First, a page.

Tag Archives: Linguaculture

‘C. S. Lewis. A Life’ by Alister McGrath. A translator’s review (1)


With the launch of my translation of Alister McGrath’s biography of C. S. Lewis fast approaching, I thought this would be a good time to roll out my review article of the book. The article first appeared in Linguaculture, the International Journal of the Iaşi Linguaculture Centre for (Inter)cultural and (Inter)lingual Research, Volume 5/2, in 2014.

Since this is a longer piece, I will publish it in 2 or 3 instalments. You will find the first one below. The more negative stuff is strategically reserved for the other instalments, after the book launch has passed. 🙂 In all seriousness now, despite some of its flaws, Alister McGrath’s biography is an excellent introduction to the life and thought of C. S. Lewis, a man of penetrative intelligence and boundless imagination.


cover1-264x380Let us begin with a confession. The present reviewer has not read the complete works of C. S. Lewis. He has not ploughed through the secondary literature. He has not poured over the thousands of letters annotated and published in the last few years by Walter Hooper–all these being important feats of Alister E. McGrath, the author of the most recent biography of Clive Staples Lewis. Still, the reviewer is called to fair-mindedly appraise the author’s finished work. According to which criteria and based on what standards, we may ask? In virtue of which qualifications or personal merits, we may ponder?

All such questions have, of course, some satisfactory answers that can be given, pertaining either to the reviewer’s credentials or to the nature of the task of reviewing books, but questions remain. If we add to this the burden (and privilege) of being both the book’s translator into Romanian and its reviewer, the task at hand seems onerous indeed. A successful translation may result only if the translator has internalized his text. What he will deliver is at one and the same time his text and the author’s. He is both a servant of someone else’s creation, and a creator in his own right. The absorption of the text and the enfleshing of its ideas in a new idiom make fair-mindedness a quality even more difficult to display. But enough with the patting-oneself-on-the-back-lamentations.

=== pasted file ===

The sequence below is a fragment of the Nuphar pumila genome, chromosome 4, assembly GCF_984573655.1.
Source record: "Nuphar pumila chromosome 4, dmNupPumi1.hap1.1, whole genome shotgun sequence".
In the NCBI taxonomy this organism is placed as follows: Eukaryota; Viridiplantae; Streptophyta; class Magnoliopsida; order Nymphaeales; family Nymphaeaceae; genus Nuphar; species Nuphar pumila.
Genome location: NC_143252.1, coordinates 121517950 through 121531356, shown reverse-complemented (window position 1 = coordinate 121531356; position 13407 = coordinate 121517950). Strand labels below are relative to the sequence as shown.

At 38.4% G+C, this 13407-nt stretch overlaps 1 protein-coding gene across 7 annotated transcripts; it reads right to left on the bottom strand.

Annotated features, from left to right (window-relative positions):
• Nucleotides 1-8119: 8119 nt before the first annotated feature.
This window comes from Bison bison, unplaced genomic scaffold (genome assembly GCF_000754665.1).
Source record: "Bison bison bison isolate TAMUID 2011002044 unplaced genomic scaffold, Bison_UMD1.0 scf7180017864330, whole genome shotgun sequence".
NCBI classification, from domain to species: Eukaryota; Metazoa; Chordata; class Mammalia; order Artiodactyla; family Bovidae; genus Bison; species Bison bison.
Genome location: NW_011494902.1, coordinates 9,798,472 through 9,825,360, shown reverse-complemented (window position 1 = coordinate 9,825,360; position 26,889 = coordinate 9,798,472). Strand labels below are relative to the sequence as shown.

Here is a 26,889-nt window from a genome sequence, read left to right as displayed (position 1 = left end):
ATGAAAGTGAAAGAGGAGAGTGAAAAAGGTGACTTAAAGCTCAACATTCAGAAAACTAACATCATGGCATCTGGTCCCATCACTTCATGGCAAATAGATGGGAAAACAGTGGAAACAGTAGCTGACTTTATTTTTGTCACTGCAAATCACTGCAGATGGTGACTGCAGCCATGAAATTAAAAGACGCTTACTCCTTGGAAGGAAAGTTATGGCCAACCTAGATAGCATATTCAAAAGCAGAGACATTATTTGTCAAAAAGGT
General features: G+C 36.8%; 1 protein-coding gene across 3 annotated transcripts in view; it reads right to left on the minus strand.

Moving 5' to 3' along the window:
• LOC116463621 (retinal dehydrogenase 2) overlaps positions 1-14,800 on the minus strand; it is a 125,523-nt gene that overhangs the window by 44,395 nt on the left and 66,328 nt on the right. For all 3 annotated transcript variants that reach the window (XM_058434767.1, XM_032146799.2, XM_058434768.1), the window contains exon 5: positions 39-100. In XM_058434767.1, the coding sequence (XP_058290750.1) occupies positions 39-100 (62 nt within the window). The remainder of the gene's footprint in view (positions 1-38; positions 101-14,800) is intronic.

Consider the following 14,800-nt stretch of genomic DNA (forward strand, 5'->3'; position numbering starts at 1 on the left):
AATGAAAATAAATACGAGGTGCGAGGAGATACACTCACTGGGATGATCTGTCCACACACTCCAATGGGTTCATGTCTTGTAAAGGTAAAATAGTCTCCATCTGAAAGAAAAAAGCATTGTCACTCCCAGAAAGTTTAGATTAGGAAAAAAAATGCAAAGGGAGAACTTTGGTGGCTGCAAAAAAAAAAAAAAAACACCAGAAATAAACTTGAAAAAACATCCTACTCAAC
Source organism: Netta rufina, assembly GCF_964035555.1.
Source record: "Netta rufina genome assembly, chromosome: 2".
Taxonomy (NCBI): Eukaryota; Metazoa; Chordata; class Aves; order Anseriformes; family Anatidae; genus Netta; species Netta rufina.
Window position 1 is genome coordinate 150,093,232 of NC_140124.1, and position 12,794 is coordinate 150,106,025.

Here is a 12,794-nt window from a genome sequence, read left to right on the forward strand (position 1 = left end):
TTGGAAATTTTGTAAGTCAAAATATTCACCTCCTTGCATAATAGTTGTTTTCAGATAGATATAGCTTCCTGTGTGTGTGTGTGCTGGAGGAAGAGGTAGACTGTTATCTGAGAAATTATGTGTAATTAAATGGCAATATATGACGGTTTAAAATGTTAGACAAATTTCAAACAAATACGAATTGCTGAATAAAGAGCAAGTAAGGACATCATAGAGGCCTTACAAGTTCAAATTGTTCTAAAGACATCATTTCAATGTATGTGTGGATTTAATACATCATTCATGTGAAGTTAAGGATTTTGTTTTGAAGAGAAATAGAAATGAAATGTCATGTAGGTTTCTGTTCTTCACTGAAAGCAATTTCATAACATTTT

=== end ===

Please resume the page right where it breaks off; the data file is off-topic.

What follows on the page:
From the outset, McGrath’s declared and daring purpose is to present a coherent narrative that integrates the many dimensions of C. S. Lewis: most famously, as author of the Chronicles of Narnia and other works of fiction (the imaginative dimension), as brother, friend, and spouse (the relational dimension), as accomplished academic (the academic dimension), and as Christian apologist (the apologetic dimension). McGrath prefers narrative coherence to a precise, but dry presentation of biographical facts. His intention is to tell the story of C. S. Lewis, focusing on some of the most important dimensions of his life and work, particularly on the development of his thought, rather than ‘documenting every aspect of Lewis’ life.’

What recommends McGrath as a biographer of the famous author, academic and apologist? McGrath highlights some points of biographical conjunction between himself and Lewis: the Irish roots, the conversion from atheism to Christianity, and the common Oxford education and career. It is not that these, in themselves, can supplant the intellectual skills and virtues necessary for writing a good biography, but they do help the reader warm to the author.